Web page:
region is characterized by a huge front in silicate, another nutrient
needed by some species of phytoplankton. The lines on this slide
represent distance, latitude, and low concentrations of silicate
north of the convergence zone, and high concentrations south. It's
right at this interface that we find this bloom and fluorescence
and this decrease in nitrate.
But we believe that there are fundamental differences in phytoplankton
response to added iron, both north of the fronts and south of the
curves represent enrichment experiments performed in bottles with
added, iron and measured chlorophyll concentrations. Also represented
are the phytoplankton responses south of the polar front zone in
high silicate area, and the response north of the front where there
is low silicate. So the silicate concentration is going to have
a dramatic effect on export from these two regions.
scientific questions remain. Does iron enrichment result in the
export of carbon? We think yes, in the Equatorial Pacific, and I
think the jury is still out with respect to the Southern Ocean.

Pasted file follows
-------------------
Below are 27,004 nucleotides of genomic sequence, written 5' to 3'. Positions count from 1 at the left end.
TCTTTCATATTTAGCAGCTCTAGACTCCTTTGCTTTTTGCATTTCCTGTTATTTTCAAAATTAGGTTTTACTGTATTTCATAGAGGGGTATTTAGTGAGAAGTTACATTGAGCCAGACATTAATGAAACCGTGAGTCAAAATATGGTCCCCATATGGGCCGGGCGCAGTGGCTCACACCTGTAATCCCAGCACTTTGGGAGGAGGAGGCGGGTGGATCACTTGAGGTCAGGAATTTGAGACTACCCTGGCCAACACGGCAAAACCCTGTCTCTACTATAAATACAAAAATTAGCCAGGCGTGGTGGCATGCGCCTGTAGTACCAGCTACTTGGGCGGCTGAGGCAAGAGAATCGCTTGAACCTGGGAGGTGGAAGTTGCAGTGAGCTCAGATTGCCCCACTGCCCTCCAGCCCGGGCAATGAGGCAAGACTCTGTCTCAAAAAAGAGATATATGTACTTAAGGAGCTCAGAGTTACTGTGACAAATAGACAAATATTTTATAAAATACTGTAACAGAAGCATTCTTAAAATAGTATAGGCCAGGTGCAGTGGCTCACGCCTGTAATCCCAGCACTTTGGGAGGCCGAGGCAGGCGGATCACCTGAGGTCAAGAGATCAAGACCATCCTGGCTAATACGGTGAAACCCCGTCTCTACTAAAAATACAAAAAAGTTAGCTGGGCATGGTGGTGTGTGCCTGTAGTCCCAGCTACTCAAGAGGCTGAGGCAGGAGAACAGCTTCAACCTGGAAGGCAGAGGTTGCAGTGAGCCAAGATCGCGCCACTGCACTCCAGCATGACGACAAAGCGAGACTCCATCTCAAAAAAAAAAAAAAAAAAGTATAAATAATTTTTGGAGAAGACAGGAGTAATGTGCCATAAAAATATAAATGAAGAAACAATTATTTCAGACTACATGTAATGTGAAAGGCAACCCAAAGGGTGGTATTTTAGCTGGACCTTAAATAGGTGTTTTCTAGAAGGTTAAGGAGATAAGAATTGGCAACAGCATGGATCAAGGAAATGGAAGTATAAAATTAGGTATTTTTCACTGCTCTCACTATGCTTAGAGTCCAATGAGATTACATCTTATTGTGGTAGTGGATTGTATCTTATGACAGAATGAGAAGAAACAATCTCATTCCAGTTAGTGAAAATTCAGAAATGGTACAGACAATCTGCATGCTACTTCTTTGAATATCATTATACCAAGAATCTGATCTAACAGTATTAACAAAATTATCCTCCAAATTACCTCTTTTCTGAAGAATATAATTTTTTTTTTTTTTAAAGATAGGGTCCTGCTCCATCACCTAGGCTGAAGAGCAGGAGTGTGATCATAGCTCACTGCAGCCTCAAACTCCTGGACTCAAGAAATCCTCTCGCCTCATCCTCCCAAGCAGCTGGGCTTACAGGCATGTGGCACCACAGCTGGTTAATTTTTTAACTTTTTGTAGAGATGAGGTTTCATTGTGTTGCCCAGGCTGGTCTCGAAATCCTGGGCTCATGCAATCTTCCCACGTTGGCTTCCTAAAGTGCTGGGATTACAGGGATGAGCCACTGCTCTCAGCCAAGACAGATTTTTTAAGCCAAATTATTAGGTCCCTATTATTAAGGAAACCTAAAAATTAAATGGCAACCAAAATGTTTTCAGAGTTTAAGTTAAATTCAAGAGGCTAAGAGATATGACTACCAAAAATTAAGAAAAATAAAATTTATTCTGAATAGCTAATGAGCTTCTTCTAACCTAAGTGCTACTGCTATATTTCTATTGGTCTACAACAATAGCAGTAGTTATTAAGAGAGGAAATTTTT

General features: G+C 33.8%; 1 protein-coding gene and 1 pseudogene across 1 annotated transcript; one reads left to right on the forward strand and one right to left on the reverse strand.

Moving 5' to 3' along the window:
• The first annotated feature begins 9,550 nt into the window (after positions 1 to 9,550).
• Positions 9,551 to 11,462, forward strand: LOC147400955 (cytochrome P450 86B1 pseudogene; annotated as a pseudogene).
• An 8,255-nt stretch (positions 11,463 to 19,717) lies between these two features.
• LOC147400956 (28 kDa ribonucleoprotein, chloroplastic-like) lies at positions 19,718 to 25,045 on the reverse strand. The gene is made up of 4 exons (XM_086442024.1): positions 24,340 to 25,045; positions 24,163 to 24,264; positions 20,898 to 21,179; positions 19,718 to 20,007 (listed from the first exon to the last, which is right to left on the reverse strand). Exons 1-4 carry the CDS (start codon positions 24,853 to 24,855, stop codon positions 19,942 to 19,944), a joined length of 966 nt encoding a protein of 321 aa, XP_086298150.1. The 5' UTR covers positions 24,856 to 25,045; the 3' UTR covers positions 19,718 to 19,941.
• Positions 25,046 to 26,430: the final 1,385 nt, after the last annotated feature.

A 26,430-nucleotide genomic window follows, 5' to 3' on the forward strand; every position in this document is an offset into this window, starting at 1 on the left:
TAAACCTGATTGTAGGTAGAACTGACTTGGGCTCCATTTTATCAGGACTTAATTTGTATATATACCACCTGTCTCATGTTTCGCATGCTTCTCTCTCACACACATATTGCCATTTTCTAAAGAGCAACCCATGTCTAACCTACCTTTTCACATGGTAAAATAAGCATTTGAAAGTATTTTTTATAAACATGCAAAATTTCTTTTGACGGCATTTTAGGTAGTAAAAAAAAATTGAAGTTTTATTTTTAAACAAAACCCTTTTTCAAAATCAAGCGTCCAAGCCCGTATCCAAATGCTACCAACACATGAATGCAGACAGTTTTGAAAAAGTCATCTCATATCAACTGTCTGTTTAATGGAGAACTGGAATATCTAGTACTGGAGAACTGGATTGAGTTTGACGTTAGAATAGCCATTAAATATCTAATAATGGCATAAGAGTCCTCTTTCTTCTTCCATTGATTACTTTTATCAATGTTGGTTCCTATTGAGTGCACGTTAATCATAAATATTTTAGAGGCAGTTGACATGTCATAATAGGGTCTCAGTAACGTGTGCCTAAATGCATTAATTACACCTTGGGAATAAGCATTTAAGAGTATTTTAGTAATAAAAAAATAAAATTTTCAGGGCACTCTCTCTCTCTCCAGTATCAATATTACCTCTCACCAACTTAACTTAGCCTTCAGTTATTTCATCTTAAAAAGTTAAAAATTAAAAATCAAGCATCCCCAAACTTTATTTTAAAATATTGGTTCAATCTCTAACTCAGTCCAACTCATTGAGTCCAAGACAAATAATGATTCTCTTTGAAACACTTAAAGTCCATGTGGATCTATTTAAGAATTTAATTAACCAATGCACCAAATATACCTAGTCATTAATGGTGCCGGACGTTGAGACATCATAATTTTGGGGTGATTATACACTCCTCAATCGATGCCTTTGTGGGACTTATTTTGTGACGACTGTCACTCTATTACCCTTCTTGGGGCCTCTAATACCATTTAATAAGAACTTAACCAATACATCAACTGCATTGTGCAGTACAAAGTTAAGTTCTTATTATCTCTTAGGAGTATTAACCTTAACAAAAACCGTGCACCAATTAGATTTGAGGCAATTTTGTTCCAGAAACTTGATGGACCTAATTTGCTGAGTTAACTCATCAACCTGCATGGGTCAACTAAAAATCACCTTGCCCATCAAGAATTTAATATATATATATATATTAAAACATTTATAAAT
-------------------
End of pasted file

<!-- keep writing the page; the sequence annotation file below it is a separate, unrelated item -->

What were the temporal and spatial scales of transport, remineralization
and sequestration of carbon in the deep ocean? We don't know the
answer. What were the biogeochemical consequences of iron fertilization?
In every case in the Equatorial Pacific, we see Nitzchia species
coming up as the dominant diatom, which can form toxic blooms under
certain environmental conditions.
Other problems mentioned today are the production of nitrous oxide
or methane in the deep waters, and the potential for denitrification.
What are the proxies for carbon sequestration? Finally, I'd like
to briefly discuss some of the nonscientific questions.
slide is from 1998 and there is already a decrease in the human
growth rate in the developing countries but a dramatic increase
in developing country populations. This increase will result in
even more dramatic concentrations of atmospheric CO2.